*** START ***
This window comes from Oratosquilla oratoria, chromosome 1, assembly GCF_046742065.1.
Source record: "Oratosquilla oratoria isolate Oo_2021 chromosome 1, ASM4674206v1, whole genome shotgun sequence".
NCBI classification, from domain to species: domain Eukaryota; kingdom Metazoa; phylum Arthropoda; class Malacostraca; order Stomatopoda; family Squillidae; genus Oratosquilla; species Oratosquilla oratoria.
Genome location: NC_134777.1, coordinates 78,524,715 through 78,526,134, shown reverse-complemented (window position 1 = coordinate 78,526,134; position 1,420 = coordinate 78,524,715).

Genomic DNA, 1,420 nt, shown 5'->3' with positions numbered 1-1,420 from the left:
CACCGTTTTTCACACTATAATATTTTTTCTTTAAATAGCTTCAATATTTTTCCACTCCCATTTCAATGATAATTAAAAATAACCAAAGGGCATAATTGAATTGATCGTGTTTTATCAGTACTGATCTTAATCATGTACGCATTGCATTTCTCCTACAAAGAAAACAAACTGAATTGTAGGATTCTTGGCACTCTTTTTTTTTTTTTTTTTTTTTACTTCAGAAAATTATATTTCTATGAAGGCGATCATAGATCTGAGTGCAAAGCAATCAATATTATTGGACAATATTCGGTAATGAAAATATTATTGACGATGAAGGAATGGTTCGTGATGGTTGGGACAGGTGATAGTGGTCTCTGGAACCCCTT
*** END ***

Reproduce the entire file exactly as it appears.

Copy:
This window comes from Oratosquilla oratoria, chromosome 1, assembly GCF_046742065.1.
Source record: "Oratosquilla oratoria isolate Oo_2021 chromosome 1, ASM4674206v1, whole genome shotgun sequence".
NCBI classification, from domain to species: domain Eukaryota; kingdom Metazoa; phylum Arthropoda; class Malacostraca; order Stomatopoda; family Squillidae; genus Oratosquilla; species Oratosquilla oratoria.
Genome location: NC_134777.1, coordinates 78,524,715 through 78,526,134, shown reverse-complemented (window position 1 = coordinate 78,526,134; position 1,420 = coordinate 78,524,715).

Genomic DNA, 1,420 nt, shown 5'->3' with positions numbered 1-1,420 from the left:
CACCGTTTTTCACACTATAATATTTTTTCTTTAAATAGCTTCAATATTTTTCCACTCCCATTTCAATGATAATTAAAAATAACCAAAGGGCATAATTGAATTGATCGTGTTTTATCAGTACTGATCTTAATCATGTACGCATTGCATTTCTCCTACAAAGAAAACAAACTGAATTGTAGGATTCTTGGCACTCTTTTTTTTTTTTTTTTTTTTTACTTCAGAAAATTATATTTCTATGAAGGCGATCATAGATCTGAGTGCAAAGCAATCAATATTATTGGACAATATTCGGTAATGAAAATATTATTGACGATGAAGGAATGGTTCGTGATGGTTGGGACAGGTGATAGTGGTCTCTGGAACCCCTT